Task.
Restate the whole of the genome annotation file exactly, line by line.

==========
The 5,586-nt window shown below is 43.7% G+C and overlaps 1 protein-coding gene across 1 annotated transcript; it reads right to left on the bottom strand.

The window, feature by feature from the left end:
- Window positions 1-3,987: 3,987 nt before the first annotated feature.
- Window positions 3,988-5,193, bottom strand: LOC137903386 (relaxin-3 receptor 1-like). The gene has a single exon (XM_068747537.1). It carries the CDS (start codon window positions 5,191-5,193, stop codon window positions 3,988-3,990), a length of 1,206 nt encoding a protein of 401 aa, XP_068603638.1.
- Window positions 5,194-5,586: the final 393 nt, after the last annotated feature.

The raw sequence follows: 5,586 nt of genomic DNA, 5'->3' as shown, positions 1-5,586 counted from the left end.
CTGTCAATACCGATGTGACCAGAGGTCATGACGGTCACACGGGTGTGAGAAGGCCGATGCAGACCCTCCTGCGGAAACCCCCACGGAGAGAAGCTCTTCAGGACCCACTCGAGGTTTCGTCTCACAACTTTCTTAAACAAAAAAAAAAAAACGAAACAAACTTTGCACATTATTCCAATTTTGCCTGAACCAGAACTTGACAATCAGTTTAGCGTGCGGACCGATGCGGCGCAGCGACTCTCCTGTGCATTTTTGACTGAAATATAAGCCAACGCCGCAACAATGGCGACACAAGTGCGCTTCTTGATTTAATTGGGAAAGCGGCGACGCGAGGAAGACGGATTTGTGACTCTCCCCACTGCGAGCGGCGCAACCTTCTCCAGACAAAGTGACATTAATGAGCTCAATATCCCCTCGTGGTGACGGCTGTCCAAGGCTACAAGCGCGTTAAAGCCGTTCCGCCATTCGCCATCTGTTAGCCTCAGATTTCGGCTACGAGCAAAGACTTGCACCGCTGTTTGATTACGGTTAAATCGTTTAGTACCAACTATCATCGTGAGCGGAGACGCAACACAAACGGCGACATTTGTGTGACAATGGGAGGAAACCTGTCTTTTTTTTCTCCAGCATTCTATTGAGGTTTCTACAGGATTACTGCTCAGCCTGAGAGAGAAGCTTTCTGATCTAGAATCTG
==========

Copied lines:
The 5,586-nt window shown below is 43.7% G+C and overlaps 1 protein-coding gene across 1 annotated transcript; it reads right to left on the bottom strand.

The window, feature by feature from the left end:
- Window positions 1-3,987: 3,987 nt before the first annotated feature.
- Window positions 3,988-5,193, bottom strand: LOC137903386 (relaxin-3 receptor 1-like). The gene has a single exon (XM_068747537.1). It carries the CDS (start codon window positions 5,191-5,193, stop codon window positions 3,988-3,990), a length of 1,206 nt encoding a protein of 401 aa, XP_068603638.1.
- Window positions 5,194-5,586: the final 393 nt, after the last annotated feature.

The raw sequence follows: 5,586 nt of genomic DNA, 5'->3' as shown, positions 1-5,586 counted from the left end.
CTGTCAATACCGATGTGACCAGAGGTCATGACGGTCACACGGGTGTGAGAAGGCCGATGCAGACCCTCCTGCGGAAACCCCCACGGAGAGAAGCTCTTCAGGACCCACTCGAGGTTTCGTCTCACAACTTTCTTAAACAAAAAAAAAAAAACGAAACAAACTTTGCACATTATTCCAATTTTGCCTGAACCAGAACTTGACAATCAGTTTAGCGTGCGGACCGATGCGGCGCAGCGACTCTCCTGTGCATTTTTGACTGAAATATAAGCCAACGCCGCAACAATGGCGACACAAGTGCGCTTCTTGATTTAATTGGGAAAGCGGCGACGCGAGGAAGACGGATTTGTGACTCTCCCCACTGCGAGCGGCGCAACCTTCTCCAGACAAAGTGACATTAATGAGCTCAATATCCCCTCGTGGTGACGGCTGTCCAAGGCTACAAGCGCGTTAAAGCCGTTCCGCCATTCGCCATCTGTTAGCCTCAGATTTCGGCTACGAGCAAAGACTTGCACCGCTGTTTGATTACGGTTAAATCGTTTAGTACCAACTATCATCGTGAGCGGAGACGCAACACAAACGGCGACATTTGTGTGACAATGGGAGGAAACCTGTCTTTTTTTTCTCCAGCATTCTATTGAGGTTTCTACAGGATTACTGCTCAGCCTGAGAGAGAAGCTTTCTGATCTAGAATCTG